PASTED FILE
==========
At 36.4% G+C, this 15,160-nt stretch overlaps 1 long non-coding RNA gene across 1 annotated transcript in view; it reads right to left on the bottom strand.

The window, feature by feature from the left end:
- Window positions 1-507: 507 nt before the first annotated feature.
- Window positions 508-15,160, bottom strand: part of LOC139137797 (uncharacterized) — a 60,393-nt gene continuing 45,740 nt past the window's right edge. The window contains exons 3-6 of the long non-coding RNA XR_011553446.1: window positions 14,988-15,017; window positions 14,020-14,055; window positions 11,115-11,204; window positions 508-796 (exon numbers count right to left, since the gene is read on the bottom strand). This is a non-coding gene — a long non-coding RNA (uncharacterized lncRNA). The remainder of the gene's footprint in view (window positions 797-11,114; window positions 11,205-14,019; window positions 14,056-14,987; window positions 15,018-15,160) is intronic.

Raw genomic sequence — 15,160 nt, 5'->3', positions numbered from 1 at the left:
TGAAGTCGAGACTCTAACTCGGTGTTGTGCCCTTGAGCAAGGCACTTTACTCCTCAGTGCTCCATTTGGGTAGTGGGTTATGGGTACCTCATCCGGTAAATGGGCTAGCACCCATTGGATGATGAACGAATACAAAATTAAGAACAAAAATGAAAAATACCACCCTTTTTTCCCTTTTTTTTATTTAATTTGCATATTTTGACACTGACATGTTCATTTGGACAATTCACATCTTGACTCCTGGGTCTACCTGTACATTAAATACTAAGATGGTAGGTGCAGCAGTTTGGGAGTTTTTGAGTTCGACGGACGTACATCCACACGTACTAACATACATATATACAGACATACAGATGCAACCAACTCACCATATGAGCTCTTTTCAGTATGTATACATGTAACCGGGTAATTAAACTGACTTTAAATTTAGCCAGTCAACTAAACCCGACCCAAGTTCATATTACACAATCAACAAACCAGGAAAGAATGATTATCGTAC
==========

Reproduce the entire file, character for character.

At 36.4% G+C, this 15,160-nt stretch overlaps 1 long non-coding RNA gene across 1 annotated transcript in view; it reads right to left on the bottom strand.

The window, feature by feature from the left end:
- Window positions 1-507: 507 nt before the first annotated feature.
- Window positions 508-15,160, bottom strand: part of LOC139137797 (uncharacterized) — a 60,393-nt gene continuing 45,740 nt past the window's right edge. The window contains exons 3-6 of the long non-coding RNA XR_011553446.1: window positions 14,988-15,017; window positions 14,020-14,055; window positions 11,115-11,204; window positions 508-796 (exon numbers count right to left, since the gene is read on the bottom strand). This is a non-coding gene — a long non-coding RNA (uncharacterized lncRNA). The remainder of the gene's footprint in view (window positions 797-11,114; window positions 11,205-14,019; window positions 14,056-14,987; window positions 15,018-15,160) is intronic.

Raw genomic sequence — 15,160 nt, 5'->3', positions numbered from 1 at the left:
TGAAGTCGAGACTCTAACTCGGTGTTGTGCCCTTGAGCAAGGCACTTTACTCCTCAGTGCTCCATTTGGGTAGTGGGTTATGGGTACCTCATCCGGTAAATGGGCTAGCACCCATTGGATGATGAACGAATACAAAATTAAGAACAAAAATGAAAAATACCACCCTTTTTTCCCTTTTTTTTATTTAATTTGCATATTTTGACACTGACATGTTCATTTGGACAATTCACATCTTGACTCCTGGGTCTACCTGTACATTAAATACTAAGATGGTAGGTGCAGCAGTTTGGGAGTTTTTGAGTTCGACGGACGTACATCCACACGTACTAACATACATATATACAGACATACAGATGCAACCAACTCACCATATGAGCTCTTTTCAGTATGTATACATGTAACCGGGTAATTAAACTGACTTTAAATTTAGCCAGTCAACTAAACCCGACCCAAGTTCATATTACACAATCAACAAACCAGGAAAGAATGATTATCGTAC